Frankenstein: Penetrating the Secrets of Nature

Programming Ideas

REQUIREMENTS: An opening reception for "Frankenstein: Penetrating the Secrets of Nature" and a public program or series of programs led by a scholar about Mary Shelley's novel, Frankenstein; or, The Modern Prometheus, based upon the themes and discussion questions presented by Betty T. Bennett at the planning seminar, are the minimum requirements for host libraries.

Libraries are strongly encouraged to present other public programs that will illuminate and interpret other ideas and themes found in the exhibition for their patrons, and to work with subject specialists to plan and carry out the programs. Programs may include discussions, debates, lectures, film series, seminars, related displays and exhibitions, and many other formats.

Your state humanities council has a list of scholars who have experience with public programming.

For adults

  • The Maine Humanities Council recently held its annual humanities weekend, this year focusing on Mary Shelley and Frankenstein. During the event, discussions included an analysis of the novel; the relationships of writers in Shelley's circle; the popularity of the Gothic novel then and now; the ethical and medical debate over human cloning and stem cell research; the links between Frankenstein and other archetypal figures such as Prometheus, John Milton's Satan, and Goethe's Faust; the monster in popular culture; and several movie versions of Frankenstein. One of the speakers was an expert in the history of blood transfusion. The weekend ended with a theatrical interpretation of the story. For information, please call Erik Jorgensen, Assistant Director, Maine Humanities Council, 207-773-5051. Jorgensen said the weekend was "one of the best we've ever had." "It was a truly multidisciplinary set of programs."

  • If you sponsor a reading and discussion program on Mary Shelley's book, consider having several sessions and dealing with one aspect of the book during each session. Use notes and discussion questions from Betty T. Bennett's presentation.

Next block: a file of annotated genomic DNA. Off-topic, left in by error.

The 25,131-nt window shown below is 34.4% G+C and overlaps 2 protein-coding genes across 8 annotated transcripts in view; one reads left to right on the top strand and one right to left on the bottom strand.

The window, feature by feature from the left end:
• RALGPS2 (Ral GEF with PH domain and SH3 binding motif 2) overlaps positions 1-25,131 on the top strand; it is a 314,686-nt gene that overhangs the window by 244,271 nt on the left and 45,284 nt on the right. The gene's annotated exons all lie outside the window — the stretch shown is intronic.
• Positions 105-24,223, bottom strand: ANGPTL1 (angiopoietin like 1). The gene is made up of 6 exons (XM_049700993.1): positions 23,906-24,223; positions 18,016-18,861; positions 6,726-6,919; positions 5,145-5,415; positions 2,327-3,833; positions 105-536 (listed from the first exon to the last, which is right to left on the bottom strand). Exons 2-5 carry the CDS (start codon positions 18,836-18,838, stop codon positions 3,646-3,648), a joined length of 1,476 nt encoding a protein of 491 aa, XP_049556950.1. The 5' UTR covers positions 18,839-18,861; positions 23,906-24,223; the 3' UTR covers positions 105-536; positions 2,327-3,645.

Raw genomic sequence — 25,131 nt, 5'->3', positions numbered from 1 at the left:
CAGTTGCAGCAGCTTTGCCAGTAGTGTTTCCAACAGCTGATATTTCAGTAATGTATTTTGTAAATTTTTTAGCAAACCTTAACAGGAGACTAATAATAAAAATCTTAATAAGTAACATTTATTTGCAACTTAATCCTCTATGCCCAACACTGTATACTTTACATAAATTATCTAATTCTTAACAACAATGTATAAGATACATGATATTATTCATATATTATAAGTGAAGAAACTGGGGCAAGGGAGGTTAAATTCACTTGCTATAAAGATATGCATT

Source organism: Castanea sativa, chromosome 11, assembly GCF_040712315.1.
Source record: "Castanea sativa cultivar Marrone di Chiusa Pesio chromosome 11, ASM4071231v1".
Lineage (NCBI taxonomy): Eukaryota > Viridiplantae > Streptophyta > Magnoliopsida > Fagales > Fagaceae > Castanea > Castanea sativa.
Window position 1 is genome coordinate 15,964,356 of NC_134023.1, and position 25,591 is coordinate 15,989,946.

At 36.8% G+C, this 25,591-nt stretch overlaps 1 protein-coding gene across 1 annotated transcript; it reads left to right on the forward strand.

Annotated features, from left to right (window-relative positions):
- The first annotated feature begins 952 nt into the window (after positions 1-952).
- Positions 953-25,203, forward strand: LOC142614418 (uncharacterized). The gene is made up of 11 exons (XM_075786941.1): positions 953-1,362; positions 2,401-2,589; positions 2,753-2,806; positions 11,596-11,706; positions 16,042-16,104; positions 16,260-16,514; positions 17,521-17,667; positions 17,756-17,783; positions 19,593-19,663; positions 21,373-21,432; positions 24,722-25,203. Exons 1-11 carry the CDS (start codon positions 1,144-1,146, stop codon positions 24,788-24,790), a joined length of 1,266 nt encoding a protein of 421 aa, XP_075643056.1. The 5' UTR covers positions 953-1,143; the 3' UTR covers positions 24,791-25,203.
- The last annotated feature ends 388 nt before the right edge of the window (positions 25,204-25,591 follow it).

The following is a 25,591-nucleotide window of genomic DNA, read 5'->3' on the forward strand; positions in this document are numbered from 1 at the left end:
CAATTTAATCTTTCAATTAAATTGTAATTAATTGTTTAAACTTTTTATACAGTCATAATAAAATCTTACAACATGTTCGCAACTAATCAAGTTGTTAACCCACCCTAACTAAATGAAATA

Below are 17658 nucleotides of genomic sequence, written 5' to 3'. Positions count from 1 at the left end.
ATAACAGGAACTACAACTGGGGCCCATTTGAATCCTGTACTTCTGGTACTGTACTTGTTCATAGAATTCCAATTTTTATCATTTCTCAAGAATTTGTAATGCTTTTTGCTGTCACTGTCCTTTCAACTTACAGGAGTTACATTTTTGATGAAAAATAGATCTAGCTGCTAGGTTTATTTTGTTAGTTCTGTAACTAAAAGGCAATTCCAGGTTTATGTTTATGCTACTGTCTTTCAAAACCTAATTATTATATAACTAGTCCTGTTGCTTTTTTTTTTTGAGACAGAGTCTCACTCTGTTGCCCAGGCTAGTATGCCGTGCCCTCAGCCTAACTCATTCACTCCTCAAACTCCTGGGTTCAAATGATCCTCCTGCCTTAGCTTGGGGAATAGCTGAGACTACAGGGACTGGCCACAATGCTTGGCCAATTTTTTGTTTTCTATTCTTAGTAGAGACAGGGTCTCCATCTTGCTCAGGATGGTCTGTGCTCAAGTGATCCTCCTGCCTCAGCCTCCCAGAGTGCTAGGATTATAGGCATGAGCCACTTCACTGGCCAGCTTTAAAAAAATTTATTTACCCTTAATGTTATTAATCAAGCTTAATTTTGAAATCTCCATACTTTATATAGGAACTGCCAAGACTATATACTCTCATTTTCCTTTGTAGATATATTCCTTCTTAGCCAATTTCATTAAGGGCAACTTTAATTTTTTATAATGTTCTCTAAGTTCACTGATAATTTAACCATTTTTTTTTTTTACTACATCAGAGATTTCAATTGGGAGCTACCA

• It has been said that Romanticism "changed the definition of what it means to be human." Present a program or series of programs on Romanticism in Europe, where it took place, how long it lasted, to what degree Mary Shelley was a representative of its principles. How did Romanticism view science?

  • Present a panel on the human gnome project or other aspect of current scientific experimentation with an attorney, ethicist, medical historian, physician, or other experts to discuss the social, legal and ethical issues involved in research.

  • What was the state of medicine during the 19th century in America? Was there the same interest in reviving the dead, blood transfusion, and other techniques discussed in the exhibition? Were there different preoccupations? Compare the cultures of the U.S. and England in this respect during the 19th century.

  • Compare the monster from Shelley's book with later depictions of him. Discuss the different depictions: Is the creature human or not? What makes him human? What makes him non-human? Which set of character traits are most prevalent in him?

  • Who is the true monster in Frankenstein? Is it society? Victor Frankenstein? Explain why there could be other monsters in the book.

  • Use the 19th century as a focus for a series of programs on the era's literature, popular philosophies, art, tourism, medical and other research, dress, theater, music.

  • Joseph Conrad said, "Fashions in monsters do change." Trace how the monster changed over the centuries by describing his character from the book, and comparing it to how he is presented in later plays and movies. Why did this happen? How does the figure of the monster reflect the values, fears, and hopes of the culture and the time in which it appears? Who are the "monsters" of today, and for what qualities do we label them monsters?